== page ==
Determinants of Gait

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The classic six basic determinants of gait were first described by John Saunders, Verne Inman and Howard Eberhart in their classic paper in 1953:

Saunders, J.; Inman, V.; Eberhart, H. (1953). “The major determinants in normal and pathological gait”. American Journal of Bone and Joint Surgery, 35, 543–558. (link)

They based this on the assumed strategies that the body uses in order to maintain the center of gravity in a horizontal plane, to decrease the vertical and lateral displacements of center of gravity, to increase the smoothness of the gait, to increase efficiency and to decrease energy expenditure. Sometimes you see it also stated that the 6 determinants of gait make the gait more ‘graceful’.

The authors claim that a gait without these six determinants would be characterized by excessive vertical excursion of the center of mass and be wasteful of energy. They called this gait a ‘compass gait’. This compass gait was described as how an individual would walk if the lower limbs were simple rigid levers that did not have feet, ankles or knees and was hinged at the hips.

A ‘determinant’ in this context could be defined as a movement that occurs in the body to maintain center of gravity of the body in a horizontal plane and ensure a smooth pathway of gait.

The Classic Six Determinants of Gait:
1. Pelvic rotation – the pelvis rotates in the transverse plane 4 degrees forward on the swing side and 4 degrees backward on the stance limb (total of 8 degrees); this decreases vertical displacement of the center of gravity by 9.5mm (3/8in).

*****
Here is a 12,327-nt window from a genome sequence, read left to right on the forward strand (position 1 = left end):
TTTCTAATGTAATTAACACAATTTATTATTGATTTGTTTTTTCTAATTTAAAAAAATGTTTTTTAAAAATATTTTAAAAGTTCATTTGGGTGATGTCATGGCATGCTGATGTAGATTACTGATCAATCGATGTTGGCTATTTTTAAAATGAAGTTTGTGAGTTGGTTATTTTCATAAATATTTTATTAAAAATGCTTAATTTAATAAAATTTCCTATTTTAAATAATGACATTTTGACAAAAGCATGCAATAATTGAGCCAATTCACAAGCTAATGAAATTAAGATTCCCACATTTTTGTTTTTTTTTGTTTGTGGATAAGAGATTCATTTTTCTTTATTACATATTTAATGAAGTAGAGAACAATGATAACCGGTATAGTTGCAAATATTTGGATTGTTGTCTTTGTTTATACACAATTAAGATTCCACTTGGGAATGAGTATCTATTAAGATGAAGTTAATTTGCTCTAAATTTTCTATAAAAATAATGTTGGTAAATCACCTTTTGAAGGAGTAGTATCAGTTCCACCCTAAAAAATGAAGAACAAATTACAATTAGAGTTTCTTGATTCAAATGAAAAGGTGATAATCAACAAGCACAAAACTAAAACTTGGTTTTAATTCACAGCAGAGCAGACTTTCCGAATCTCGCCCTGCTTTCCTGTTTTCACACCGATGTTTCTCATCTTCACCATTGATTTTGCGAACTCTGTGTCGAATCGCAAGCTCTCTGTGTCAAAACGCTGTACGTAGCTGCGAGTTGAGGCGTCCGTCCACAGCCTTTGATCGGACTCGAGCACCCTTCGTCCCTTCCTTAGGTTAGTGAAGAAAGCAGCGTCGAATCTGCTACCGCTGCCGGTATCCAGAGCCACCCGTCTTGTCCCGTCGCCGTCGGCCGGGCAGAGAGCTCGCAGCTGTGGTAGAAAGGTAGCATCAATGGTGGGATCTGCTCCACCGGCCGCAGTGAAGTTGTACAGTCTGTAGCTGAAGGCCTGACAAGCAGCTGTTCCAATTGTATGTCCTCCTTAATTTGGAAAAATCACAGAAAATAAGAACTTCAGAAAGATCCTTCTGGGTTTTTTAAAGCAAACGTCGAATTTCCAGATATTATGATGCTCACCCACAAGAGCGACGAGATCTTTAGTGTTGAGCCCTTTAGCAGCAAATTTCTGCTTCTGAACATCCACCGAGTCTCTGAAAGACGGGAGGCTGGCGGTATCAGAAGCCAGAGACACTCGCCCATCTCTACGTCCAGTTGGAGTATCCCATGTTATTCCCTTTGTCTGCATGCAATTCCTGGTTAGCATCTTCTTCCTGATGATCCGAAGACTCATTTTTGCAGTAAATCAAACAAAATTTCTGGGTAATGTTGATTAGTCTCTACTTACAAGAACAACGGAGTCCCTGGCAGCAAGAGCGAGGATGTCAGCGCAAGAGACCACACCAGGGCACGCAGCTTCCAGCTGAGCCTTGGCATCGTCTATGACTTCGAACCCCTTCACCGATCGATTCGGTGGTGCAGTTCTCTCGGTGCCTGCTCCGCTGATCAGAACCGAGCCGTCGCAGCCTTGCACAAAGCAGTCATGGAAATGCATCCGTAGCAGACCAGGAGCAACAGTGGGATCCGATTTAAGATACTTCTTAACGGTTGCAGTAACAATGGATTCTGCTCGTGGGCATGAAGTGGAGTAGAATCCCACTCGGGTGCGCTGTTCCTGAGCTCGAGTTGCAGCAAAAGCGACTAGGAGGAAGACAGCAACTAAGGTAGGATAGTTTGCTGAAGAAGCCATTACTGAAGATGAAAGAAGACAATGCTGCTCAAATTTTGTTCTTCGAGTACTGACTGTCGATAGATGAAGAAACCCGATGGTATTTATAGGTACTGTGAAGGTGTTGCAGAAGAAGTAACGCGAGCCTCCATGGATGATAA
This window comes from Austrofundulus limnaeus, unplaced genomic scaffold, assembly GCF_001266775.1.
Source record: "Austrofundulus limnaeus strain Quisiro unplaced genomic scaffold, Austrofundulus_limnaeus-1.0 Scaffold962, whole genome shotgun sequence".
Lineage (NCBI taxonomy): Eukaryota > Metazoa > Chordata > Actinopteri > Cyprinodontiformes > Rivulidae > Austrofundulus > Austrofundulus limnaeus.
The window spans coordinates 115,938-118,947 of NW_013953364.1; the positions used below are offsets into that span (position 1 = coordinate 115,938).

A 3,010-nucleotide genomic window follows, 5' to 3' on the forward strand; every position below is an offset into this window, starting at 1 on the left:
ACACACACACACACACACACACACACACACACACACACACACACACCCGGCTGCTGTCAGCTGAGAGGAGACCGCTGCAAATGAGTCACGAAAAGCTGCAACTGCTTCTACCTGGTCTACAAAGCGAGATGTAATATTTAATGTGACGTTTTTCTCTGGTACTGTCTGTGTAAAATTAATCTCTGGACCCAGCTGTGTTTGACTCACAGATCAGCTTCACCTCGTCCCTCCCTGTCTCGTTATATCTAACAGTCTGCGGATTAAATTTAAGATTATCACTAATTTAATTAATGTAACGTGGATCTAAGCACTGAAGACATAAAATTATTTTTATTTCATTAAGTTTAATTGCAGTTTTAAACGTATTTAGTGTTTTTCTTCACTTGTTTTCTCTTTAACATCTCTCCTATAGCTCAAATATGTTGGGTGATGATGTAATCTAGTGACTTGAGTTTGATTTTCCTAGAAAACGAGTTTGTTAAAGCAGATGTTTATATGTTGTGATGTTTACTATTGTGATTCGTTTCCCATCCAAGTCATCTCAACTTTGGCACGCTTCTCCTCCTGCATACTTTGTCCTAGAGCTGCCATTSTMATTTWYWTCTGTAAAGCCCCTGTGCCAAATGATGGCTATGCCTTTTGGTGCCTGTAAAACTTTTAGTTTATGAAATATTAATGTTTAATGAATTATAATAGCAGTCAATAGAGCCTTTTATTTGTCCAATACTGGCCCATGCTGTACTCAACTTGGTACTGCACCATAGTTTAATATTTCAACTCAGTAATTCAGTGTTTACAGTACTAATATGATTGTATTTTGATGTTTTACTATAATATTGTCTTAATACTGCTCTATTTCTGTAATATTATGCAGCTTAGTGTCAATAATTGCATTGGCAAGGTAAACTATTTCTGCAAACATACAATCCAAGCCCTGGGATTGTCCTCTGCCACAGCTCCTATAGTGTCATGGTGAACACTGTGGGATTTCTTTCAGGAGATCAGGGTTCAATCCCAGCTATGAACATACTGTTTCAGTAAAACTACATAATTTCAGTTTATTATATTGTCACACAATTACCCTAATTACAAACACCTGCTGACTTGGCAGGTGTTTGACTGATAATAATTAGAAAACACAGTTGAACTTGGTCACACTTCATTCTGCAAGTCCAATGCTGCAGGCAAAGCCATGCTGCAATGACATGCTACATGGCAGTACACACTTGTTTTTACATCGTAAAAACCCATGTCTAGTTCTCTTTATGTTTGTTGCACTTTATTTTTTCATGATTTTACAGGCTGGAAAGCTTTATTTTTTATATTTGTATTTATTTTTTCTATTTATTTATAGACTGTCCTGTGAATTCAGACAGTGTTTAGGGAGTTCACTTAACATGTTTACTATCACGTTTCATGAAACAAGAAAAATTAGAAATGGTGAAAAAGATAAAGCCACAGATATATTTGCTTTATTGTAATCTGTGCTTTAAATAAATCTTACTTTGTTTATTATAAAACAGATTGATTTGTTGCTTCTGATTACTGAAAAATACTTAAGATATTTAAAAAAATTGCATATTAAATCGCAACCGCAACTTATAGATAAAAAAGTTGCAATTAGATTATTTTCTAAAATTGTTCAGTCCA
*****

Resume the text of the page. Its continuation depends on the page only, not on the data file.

2. Pelvic tilt – the pelvis tilts or drops down an average of 5 degrees in relation to the horizontal plane on the side opposite to that of the weightbearing limb during midstance; this decreases the vertical displacement of the center of gravity by an average of just over 3mm (1/8in).
3. Knee flexion after heel strike in the stance phase; at heel strike the knee is fully extended and at foot flat the knee is flexed 15-20 degrees; this absorbs shock and helps minimizes the displacement of the center of gravity.
4. Foot and ankle motion – at heel strike the foot is dorsiflexed and the center of rotation of the ankle is elevated. At foot flat the foot plantarflexes and the center of rotation on the ankle is lowered. At push off the heel lifts from the floor and the center of rotation of the ankle raises again.
5. Knee motion – at heel strike, when the center of rotation of the ankle is high, the knee joint begins to flex. During midstance when the ankle center is low the knee joint flexes a second time. The effects of this  relationship between the motions of the foot, ankle, and knee is to smooth the pathway of the center of gravity.
6. Lateral displacement of the pelvis – the center of gravity must shift over the stance foot to provide balance, otherwise the person will fall over the unsupported limb.

Commentary:

  • Saunders et al did not publish any kinematic data in their original paper to support their contention of the 6 determinants.
  • There is a lack of evidence linking a minimizing of the center of mass movement to a reduction in energy consumption.
  • There is substantial individual variability in pelvic movement
  • The first 3 determinants have been shown to only have a minor or insignificant impact on vertical displacement of the center of gravity.
  • Gard and Childress (2001), Kerrigan et al (2000) and Hayot et al (2013) showed that the heel rise in late stance is an important determinant of the movement of the center of mass.
  • Kirtley (2006) in his book on Clinical Gait Analysis (pg 164) stated that the ‘Determinants of gait’ have been “discredited”.

External Links:
Determinants of gait discredited? (Podiatry Arena)

Page last updated: Jun 9, 2022 @ 2:58 am

 
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